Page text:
A yellowish-beige color, or a stout, dull yellow leather with a velvety surface.
To polish something. When applied to games it refers to something being made better or stronger. This is usually done (hopefully) to bring things into line with others in hopes of making them relevant or competitive. This will usually cause a great deal of rage from other players that their own stuff hasn't been buffed. This may or may not lead to said character or thing being nerfed after realizing that they were made to good.
Examples of Buffing
(tabletop/traditional games only please)
- Armies in Warhammer 40k tend to leap frog one another in power thanks to the codex power creep.
- After being stuck with a weak, outdated codex throughout 5th edition Tau became the most powerful army in 6th edition. The codex alone was great, giving them Riptides and the farsight bomb on top of making Etherals and Kroot actually useful, but it was 6th ed's addition of overwatch and changes to assault that made them ridiculous. The enemy already had to eat a ton of very powerful, crazy accurate, cover ignoring shots. Now they had to roll their charge range randomly, and eat another around of shooting from several units just for trying.
- After being one of the best armies around for most of 6th edition, Eldar got buffed even more with the nex Codex:Craftworld Eldar, which made almost every warrior aspect good and almost every single unit in the codex useable, and let them spam scatterbikes (one of the best troops in the game). It also gave them one of the game's most cost-effective Lords of War choices (the Wraithknight), fantastic new decurion-style detachments, along with ranged S:D weapons everywhere! They can be really strong even without too much high intensity fine-tuning.
- After spending waaay too many editions with their old codex, Necrons finally got a new codex with 7th edition. Boy, was it Awesome! It made a ton of units really good, often tremendously buffing them either directly like the Flayed Ones, or through their new Decurion detachments (like wraiths). It also insanely buffed the already excellent Necron durability with the changes to Reanimation Protocols - making Necrons the hardest to kill army in the game.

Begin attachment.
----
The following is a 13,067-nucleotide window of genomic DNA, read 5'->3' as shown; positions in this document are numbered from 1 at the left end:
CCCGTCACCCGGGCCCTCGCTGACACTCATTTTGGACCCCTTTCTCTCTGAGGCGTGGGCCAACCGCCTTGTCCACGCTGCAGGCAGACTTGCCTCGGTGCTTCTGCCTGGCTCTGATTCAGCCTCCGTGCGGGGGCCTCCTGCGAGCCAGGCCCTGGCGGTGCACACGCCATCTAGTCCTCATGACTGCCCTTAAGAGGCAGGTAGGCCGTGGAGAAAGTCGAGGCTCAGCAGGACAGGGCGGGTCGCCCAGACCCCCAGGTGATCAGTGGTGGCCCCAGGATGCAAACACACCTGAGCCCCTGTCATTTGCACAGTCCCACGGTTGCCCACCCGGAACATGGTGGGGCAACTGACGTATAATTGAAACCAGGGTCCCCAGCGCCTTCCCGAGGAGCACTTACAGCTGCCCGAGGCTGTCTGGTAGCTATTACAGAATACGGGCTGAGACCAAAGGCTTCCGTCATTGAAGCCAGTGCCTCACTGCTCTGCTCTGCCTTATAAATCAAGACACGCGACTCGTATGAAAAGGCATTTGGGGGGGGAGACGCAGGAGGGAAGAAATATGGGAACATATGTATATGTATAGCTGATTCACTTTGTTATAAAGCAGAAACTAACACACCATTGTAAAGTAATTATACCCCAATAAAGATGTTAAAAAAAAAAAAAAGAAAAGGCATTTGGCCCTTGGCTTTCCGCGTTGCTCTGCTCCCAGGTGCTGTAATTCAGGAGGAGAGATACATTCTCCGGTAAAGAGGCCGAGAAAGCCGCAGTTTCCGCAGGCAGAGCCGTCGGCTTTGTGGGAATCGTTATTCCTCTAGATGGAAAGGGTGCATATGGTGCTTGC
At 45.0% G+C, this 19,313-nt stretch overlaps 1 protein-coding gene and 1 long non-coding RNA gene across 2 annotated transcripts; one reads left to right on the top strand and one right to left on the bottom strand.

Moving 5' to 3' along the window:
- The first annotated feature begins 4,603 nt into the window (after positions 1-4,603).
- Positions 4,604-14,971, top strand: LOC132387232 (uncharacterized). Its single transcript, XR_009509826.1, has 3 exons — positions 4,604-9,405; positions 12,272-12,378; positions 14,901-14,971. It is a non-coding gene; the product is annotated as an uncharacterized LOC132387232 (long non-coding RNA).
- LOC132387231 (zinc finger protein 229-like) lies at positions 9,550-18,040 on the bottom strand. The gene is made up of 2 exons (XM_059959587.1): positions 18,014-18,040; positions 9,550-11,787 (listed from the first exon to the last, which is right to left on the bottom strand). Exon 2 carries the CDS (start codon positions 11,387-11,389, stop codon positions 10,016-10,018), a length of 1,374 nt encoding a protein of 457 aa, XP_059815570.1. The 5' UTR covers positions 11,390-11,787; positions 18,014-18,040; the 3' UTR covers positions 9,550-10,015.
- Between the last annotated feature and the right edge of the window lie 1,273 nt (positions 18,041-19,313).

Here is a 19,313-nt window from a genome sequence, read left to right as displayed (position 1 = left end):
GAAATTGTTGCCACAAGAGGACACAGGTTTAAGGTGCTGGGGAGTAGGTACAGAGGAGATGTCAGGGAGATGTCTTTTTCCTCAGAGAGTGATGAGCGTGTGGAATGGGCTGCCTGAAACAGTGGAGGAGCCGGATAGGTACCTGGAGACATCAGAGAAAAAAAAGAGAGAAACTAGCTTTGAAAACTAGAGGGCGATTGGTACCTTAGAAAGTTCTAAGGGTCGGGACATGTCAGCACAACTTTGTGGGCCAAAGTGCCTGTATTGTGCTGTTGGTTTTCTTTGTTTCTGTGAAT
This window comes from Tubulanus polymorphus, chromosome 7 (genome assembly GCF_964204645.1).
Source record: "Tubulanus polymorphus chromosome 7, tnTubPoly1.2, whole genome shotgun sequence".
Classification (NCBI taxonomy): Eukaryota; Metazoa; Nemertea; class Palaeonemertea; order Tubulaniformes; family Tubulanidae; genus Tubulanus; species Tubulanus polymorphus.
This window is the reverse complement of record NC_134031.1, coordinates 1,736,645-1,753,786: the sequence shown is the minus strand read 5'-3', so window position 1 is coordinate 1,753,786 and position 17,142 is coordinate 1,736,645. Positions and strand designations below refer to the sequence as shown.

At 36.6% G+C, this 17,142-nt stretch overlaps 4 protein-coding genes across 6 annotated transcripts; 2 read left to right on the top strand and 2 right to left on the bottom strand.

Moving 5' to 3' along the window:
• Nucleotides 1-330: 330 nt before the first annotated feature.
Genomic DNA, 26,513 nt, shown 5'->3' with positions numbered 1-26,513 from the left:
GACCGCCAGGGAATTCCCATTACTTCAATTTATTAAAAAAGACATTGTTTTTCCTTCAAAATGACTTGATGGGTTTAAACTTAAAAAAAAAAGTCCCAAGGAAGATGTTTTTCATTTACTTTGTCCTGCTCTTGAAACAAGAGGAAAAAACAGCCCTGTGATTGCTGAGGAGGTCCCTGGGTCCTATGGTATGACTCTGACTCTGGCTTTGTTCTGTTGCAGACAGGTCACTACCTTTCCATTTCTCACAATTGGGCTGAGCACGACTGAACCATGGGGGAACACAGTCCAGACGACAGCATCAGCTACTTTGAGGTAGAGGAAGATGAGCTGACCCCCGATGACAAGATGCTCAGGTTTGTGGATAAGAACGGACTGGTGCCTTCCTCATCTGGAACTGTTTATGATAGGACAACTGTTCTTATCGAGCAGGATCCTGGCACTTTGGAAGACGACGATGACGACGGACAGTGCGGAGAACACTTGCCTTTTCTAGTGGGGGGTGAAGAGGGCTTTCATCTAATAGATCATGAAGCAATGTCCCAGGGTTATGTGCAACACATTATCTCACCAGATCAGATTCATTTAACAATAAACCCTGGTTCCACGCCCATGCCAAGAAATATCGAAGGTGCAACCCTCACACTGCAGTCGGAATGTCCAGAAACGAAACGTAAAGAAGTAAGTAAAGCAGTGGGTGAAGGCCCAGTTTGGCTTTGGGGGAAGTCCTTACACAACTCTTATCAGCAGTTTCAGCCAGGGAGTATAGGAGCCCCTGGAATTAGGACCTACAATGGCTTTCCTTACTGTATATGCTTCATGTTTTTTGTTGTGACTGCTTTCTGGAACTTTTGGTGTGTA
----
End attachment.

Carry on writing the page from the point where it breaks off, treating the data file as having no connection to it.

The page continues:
- The Angel of Death Warlord trait in 6th ed Vanilla marines was fairly underwhelming. In 7th it was changed so that the Fear test is on 3d6, making it more likely to matter.
- After being used as the beta test for Vanilla marines in 6th ed, Dark Angels came back with a vengeance in 7th. Army wide BS2 on overwatch, Ravenwing re-rolling jink saves(this includes the fliers), access to grav weapons, buffs to the fliers(though the Nephilim is still shit), and their own psykic discipline. The demi-company makes greenwing overwatch at BS3, while the Deathwing and Ravenwing strike forces let Deathwing shoot and run the turn they drop, and allows Ravenwing to ignore the snap fire from jinking for a turn.
- Khador of Warmachine has the infamous "clam-jacks" that boast crazy ARM as long as you don't attack, severally handicapping it at the same time. Then its rules were errated, allowing it to make Slams, Tramples, and Headbutts, without losing the ARM bonus, letting it run over infantry, knockdown jacks, and push other models around while being just as durable as ever.
- Nerf, the exact opposite of this subject.